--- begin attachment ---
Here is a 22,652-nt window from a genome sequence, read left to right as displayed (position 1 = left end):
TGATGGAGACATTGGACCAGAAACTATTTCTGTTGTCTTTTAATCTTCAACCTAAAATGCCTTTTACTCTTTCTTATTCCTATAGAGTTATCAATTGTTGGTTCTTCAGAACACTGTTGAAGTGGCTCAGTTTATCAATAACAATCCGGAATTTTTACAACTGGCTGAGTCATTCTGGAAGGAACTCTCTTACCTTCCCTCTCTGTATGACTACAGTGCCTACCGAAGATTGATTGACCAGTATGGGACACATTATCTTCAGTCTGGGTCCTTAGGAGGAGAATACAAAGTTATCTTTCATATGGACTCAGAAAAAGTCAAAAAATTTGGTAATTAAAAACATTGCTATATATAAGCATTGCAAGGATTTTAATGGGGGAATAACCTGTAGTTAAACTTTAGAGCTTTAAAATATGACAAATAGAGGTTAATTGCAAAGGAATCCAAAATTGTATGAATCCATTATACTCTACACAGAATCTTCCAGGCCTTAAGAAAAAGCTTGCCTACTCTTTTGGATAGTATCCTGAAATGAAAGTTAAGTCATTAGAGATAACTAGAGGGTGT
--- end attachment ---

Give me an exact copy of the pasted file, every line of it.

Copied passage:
Here is a 22,652-nt window from a genome sequence, read left to right as displayed (position 1 = left end):
TGATGGAGACATTGGACCAGAAACTATTTCTGTTGTCTTTTAATCTTCAACCTAAAATGCCTTTTACTCTTTCTTATTCCTATAGAGTTATCAATTGTTGGTTCTTCAGAACACTGTTGAAGTGGCTCAGTTTATCAATAACAATCCGGAATTTTTACAACTGGCTGAGTCATTCTGGAAGGAACTCTCTTACCTTCCCTCTCTGTATGACTACAGTGCCTACCGAAGATTGATTGACCAGTATGGGACACATTATCTTCAGTCTGGGTCCTTAGGAGGAGAATACAAAGTTATCTTTCATATGGACTCAGAAAAAGTCAAAAAATTTGGTAATTAAAAACATTGCTATATATAAGCATTGCAAGGATTTTAATGGGGGAATAACCTGTAGTTAAACTTTAGAGCTTTAAAATATGACAAATAGAGGTTAATTGCAAAGGAATCCAAAATTGTATGAATCCATTATACTCTACACAGAATCTTCCAGGCCTTAAGAAAAAGCTTGCCTACTCTTTTGGATAGTATCCTGAAATGAAAGTTAAGTCATTAGAGATAACTAGAGGGTGT